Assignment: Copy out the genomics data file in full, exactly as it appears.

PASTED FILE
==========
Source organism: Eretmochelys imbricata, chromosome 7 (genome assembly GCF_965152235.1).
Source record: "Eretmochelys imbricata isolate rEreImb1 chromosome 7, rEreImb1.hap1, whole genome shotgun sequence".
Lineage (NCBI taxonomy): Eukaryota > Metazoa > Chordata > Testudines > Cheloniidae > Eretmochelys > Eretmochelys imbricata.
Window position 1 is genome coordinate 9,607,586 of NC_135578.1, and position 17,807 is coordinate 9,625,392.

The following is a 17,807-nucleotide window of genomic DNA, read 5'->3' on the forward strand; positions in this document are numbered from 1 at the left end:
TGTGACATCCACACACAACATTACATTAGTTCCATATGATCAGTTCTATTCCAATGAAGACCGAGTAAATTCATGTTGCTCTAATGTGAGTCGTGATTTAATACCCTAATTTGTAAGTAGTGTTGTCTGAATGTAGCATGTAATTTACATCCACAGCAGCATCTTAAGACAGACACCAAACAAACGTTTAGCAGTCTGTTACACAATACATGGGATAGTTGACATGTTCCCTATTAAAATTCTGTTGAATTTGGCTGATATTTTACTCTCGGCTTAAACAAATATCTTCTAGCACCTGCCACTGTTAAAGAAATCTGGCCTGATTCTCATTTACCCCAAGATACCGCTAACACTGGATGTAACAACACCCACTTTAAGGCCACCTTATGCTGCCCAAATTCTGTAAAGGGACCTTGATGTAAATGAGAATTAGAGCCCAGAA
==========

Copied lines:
Source organism: Eretmochelys imbricata, chromosome 7 (genome assembly GCF_965152235.1).
Source record: "Eretmochelys imbricata isolate rEreImb1 chromosome 7, rEreImb1.hap1, whole genome shotgun sequence".
Lineage (NCBI taxonomy): Eukaryota > Metazoa > Chordata > Testudines > Cheloniidae > Eretmochelys > Eretmochelys imbricata.
Window position 1 is genome coordinate 9,607,586 of NC_135578.1, and position 17,807 is coordinate 9,625,392.

The following is a 17,807-nucleotide window of genomic DNA, read 5'->3' on the forward strand; positions in this document are numbered from 1 at the left end:
TGTGACATCCACACACAACATTACATTAGTTCCATATGATCAGTTCTATTCCAATGAAGACCGAGTAAATTCATGTTGCTCTAATGTGAGTCGTGATTTAATACCCTAATTTGTAAGTAGTGTTGTCTGAATGTAGCATGTAATTTACATCCACAGCAGCATCTTAAGACAGACACCAAACAAACGTTTAGCAGTCTGTTACACAATACATGGGATAGTTGACATGTTCCCTATTAAAATTCTGTTGAATTTGGCTGATATTTTACTCTCGGCTTAAACAAATATCTTCTAGCACCTGCCACTGTTAAAGAAATCTGGCCTGATTCTCATTTACCCCAAGATACCGCTAACACTGGATGTAACAACACCCACTTTAAGGCCACCTTATGCTGCCCAAATTCTGTAAAGGGACCTTGATGTAAATGAGAATTAGAGCCCAGAA